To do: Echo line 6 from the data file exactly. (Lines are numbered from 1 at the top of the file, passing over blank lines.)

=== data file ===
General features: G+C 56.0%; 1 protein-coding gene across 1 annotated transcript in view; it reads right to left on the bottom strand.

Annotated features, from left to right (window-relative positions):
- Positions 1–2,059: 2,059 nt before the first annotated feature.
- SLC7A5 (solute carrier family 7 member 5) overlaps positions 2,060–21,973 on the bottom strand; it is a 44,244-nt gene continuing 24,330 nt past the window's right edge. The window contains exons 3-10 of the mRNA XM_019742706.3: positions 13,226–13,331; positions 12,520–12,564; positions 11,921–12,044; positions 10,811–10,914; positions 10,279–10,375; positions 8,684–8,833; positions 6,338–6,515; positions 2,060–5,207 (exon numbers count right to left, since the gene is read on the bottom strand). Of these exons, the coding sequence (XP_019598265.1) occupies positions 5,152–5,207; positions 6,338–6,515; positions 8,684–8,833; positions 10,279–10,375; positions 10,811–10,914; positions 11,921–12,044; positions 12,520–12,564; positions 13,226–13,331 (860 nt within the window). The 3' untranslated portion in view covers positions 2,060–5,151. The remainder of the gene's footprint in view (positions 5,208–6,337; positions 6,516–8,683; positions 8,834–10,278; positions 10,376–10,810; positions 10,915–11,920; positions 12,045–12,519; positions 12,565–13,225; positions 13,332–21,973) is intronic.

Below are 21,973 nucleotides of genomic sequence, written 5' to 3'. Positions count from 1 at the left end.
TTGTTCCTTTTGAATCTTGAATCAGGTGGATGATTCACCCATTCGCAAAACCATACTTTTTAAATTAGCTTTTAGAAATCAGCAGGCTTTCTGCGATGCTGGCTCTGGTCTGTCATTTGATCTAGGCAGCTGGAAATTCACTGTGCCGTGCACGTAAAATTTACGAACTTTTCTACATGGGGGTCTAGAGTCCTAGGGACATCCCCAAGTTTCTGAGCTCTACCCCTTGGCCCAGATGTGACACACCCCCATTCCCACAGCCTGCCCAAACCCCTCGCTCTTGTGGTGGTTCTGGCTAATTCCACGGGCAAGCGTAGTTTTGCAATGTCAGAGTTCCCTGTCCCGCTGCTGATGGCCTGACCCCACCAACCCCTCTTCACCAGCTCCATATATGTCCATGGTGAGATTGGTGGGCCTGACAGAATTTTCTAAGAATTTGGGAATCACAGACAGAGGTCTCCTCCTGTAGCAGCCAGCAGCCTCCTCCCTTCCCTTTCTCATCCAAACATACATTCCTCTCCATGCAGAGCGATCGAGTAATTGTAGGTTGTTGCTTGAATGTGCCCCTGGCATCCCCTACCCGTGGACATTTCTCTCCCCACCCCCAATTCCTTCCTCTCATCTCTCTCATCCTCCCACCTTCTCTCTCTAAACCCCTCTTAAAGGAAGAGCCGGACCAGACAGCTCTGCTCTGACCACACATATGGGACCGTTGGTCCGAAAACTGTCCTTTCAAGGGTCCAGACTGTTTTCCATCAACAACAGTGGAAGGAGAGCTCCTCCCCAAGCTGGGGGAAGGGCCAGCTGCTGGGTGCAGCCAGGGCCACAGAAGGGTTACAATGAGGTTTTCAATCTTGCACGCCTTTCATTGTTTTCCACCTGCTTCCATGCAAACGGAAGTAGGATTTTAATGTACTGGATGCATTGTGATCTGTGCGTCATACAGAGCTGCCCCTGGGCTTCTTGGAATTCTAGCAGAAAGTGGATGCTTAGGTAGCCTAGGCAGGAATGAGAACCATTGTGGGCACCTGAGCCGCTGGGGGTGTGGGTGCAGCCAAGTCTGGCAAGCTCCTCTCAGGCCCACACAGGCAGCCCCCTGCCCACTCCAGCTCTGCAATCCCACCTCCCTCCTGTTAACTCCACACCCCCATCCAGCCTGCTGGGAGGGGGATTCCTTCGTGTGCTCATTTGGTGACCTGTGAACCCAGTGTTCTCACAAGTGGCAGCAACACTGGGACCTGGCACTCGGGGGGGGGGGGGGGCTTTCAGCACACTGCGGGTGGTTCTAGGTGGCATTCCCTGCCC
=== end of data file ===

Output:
TTGTTCCTTTTGAATCTTGAATCAGGTGGATGATTCACCCATTCGCAAAACCATACTTTTTAAATTAGCTTTTAGAAATCAGCAGGCTTTCTGCGATGCTGGCTCTGGTCTGTCATTTGATCTAGGCAGCTGGAAATTCACTGTGCCGTGCACGTAAAATTTACGAACTTTTCTACATGGGGGTCTAGAGTCCTAGGGACATCCCCAAGTTTCTGAGCTCTACCCCTTGGCCCAGATGTGACACACCCCCATTCCCACAGCCTGCCCAAACCCCTCGCTCTTGTGGTGGTTCTGGCTAATTCCACGGGCAAGCGTAGTTTTGCAATGTCAGAGTTCCCTGTCCCGCTGCTGATGGCCTGACCCCACCAACCCCTCTTCACCAGCTCCATATATGTCCATGGTGAGATTGGTGGGCCTGACAGAATTTTCTAAGAATTTGGGAATCACAGACAGAGGTCTCCTCCTGTAGCAGCCAGCAGCCTCCTCCCTTCCCTTTCTCATCCAAACATACATTCCTCTCCATGCAGAGCGATCGAGTAATTGTAGGTTGTTGCTTGAATGTGCCCCTGGCATCCCCTACCCGTGGACATTTCTCTCCCCACCCCCAATTCCTTCCTCTCATCTCTCTCATCCTCCCACCTTCTCTCTCTAAACCCCTCTTAAAGGAAGAGCCGGACCAGACAGCTCTGCTCTGACCACACATATGGGACCGTTGGTCCGAAAACTGTCCTTTCAAGGGTCCAGACTGTTTTCCATCAACAACAGTGGAAGGAGAGCTCCTCCCCAAGCTGGGGGAAGGGCCAGCTGCTGGGTGCAGCCAGGGCCACAGAAGGGTTACAATGAGGTTTTCAATCTTGCACGCCTTTCATTGTTTTCCACCTGCTTCCATGCAAACGGAAGTAGGATTTTAATGTACTGGATGCATTGTGATCTGTGCGTCATACAGAGCTGCCCCTGGGCTTCTTGGAATTCTAGCAGAAAGTGGATGCTTAGGTAGCCTAGGCAGGAATGAGAACCATTGTGGGCACCTGAGCCGCTGGGGGTGTGGGTGCAGCCAAGTCTGGCAAGCTCCTCTCAGGCCCACACAGGCAGCCCCCTGCCCACTCCAGCTCTGCAATCCCACCTCCCTCCTGTTAACTCCACACCCCCATCCAGCCTGCTGGGAGGGGGATTCCTTCGTGTGCTCATTTGGTGACCTGTGAACCCAGTGTTCTCACAAGTGGCAGCAACACTGGGACCTGGCACTCGGGGGGGGGGGGGGGCTTTCAGCACACTGCGGGTGGTTCTAGGTGGCATTCCCTGCCC